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Bob Keyes

Bob Keyes has written about the arts in Maine since 2002. He’s never been much an artist himself, other than singing in junior high school chorus and acting in a few musicals. But he’s attended museums, theaters, clubs and concert halls all his life, and cites Bob Dylan as most influential artist of any kind since Picasso. He lives in Berwick.

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Posted: May 6, 2019

Portland String Quartet turns its focus on an overlooked composer

Written by: Bob Keyes


Florence Price was the first African-American female composer to have a symphony performed by a major U.S. orchestra. The Portland String Quartet features her music on Sunday. Photo Courtesy of Portland String Quartet


Florence Price was the first African-American female composer of note to gain national attention and the first to have a symphony performed by a major U.S. orchestra. Marian Anderson, one of the great singers of her time, regularly performed Price’s spiritual arrangements.

She died in 1953 and quickly began drifting from America’s cultural consciousness. In addition to being black and female, she was forgotten because few recordings of her music survived. But in 2009, dozens of her scores were found in an abandoned house in Illinois.

From left, Dean Stein, Ronald Lantz, Julia Adams and Andrew Mark. Photo by Linwood Leland, courtesy of Portland String Quartet

On Sunday, the Portland String Quartet features Price’s music as part of its 50th anniversary season. In a concert that includes music by Beethoven and Brahms, the most interesting composer on the program may be Price. The quartet will perform “Five Folksongs in Counterpoint,” a technically challenging piece that employs the familiar American melodies “Swing Low Sweet Chariot,” “Shortenin’ Bread,” “Drink to Me Only with Thine Eyes” and others.

Dean Stein, violinst in the quartet, said the ensemble was attracted to Price’s life and music. The quartet has always championed the music of American composers and paid close attention to African-American composers in particular. In June, it will perform the music of another African-American composer, George Walker, at the Maine Festival of American Music at Sabbathday Lake Shaker Village.

Price’s “Five Folksongs in Counterpoint” has become a part of the quartet’s regular repertoire in the past year or so, and Sunday’s performance will be its Portland premiere.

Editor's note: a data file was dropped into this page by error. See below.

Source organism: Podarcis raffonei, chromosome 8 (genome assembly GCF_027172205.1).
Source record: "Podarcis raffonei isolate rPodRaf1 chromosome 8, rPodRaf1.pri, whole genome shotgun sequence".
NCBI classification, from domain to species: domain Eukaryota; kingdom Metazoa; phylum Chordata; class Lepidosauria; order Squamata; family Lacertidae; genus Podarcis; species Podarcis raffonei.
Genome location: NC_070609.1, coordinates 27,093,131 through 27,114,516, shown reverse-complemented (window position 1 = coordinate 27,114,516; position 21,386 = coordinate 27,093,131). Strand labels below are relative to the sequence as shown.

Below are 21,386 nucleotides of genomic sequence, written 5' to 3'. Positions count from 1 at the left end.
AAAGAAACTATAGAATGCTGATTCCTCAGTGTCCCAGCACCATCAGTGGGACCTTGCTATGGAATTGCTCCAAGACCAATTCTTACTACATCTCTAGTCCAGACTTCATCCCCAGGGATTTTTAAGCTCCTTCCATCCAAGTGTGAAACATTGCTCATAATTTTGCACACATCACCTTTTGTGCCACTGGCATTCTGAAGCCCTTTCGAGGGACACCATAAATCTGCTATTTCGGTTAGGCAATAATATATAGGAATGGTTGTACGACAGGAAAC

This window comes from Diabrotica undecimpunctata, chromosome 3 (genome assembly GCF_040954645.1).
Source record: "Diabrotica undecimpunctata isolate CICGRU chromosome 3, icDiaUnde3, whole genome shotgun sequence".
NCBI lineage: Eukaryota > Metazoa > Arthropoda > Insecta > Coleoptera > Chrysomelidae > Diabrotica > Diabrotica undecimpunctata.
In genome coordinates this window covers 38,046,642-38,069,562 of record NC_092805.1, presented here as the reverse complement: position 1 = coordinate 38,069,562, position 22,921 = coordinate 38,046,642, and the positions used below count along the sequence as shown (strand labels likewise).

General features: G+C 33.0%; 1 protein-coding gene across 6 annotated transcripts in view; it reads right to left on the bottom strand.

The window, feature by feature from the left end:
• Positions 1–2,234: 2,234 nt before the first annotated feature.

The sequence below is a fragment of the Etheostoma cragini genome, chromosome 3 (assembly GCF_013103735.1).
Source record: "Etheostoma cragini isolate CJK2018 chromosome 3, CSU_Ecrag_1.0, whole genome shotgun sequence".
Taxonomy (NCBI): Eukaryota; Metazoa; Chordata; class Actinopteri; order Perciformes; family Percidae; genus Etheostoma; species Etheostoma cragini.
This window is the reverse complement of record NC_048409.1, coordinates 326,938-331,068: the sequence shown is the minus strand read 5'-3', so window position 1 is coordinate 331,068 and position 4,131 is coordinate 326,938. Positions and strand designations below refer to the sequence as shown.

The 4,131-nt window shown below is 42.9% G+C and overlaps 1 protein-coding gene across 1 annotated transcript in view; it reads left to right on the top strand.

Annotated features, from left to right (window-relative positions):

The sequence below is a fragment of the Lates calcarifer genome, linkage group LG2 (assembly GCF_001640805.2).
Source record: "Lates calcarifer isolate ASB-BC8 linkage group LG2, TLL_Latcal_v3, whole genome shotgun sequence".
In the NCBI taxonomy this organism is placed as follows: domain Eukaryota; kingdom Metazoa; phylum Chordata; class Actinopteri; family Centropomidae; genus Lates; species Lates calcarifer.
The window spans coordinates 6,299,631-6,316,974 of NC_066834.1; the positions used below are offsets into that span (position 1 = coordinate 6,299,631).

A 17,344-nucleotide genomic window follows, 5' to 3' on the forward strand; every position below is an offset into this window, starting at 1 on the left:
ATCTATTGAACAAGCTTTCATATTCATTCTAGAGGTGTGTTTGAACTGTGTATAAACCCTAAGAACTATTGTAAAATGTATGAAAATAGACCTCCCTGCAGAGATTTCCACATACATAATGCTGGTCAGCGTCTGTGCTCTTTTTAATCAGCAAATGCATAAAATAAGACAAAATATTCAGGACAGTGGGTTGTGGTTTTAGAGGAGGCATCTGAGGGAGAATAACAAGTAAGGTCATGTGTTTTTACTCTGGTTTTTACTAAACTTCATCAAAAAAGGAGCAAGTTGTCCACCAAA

“I think there’s a feeling, why only in February,” Stein said, explaining the quartet’s committment to playing the music of African-American composers throughout the year and not only during Black History Month. “If we believe in a piece and if we believe a piece is worthy of being heard and deserves representation, then it’s in our repertoire and we will perform it regularly.”

There’s also a personal connection. Price was born in Arkansas in 1887 and came to Boston to study at the New England Conservatory. There, she encountered George Chadwick, whose string quartets the PSQ has recorded five times.

The more they learned about Price, the more they admired her. She was a good composer who overcame obstacles faced by few others. “Everything in her life had to be framed against this uphill battle that she had to make, not only as a woman, but as a woman of color. It demands a response. It demands acknowledgment.”

Members of the quartet felt similarly about Walker, whose music they will perform in June. They were not familiar with him until they learned of his death at age 96 last August. Among the things they learned, Walker was the first African-American composer to win a Pulitzer Prize for music. “Reading the obituary, we had been smacked over the head,” Stein said. “Here was this great composer right in our midst and we didn’t know. You have to face that and say, ‘Now I know. What do I do?’ ”

You play his music.


Portland String Quartet

WHEN: 2 p.m. Sunday
WHERE: Woodfords Congregational Church, 202 Woodford St., Portland
TICKETS & INFO: $22, $20 seniors, free 21 and younger;
PROGRAM: Beethoven, Quartet, Op.18, No.5; Florence Price, “Five Folksongs in Counterpoint”; Brahms, Piano Quintet; with guest pianist Laura Kargul

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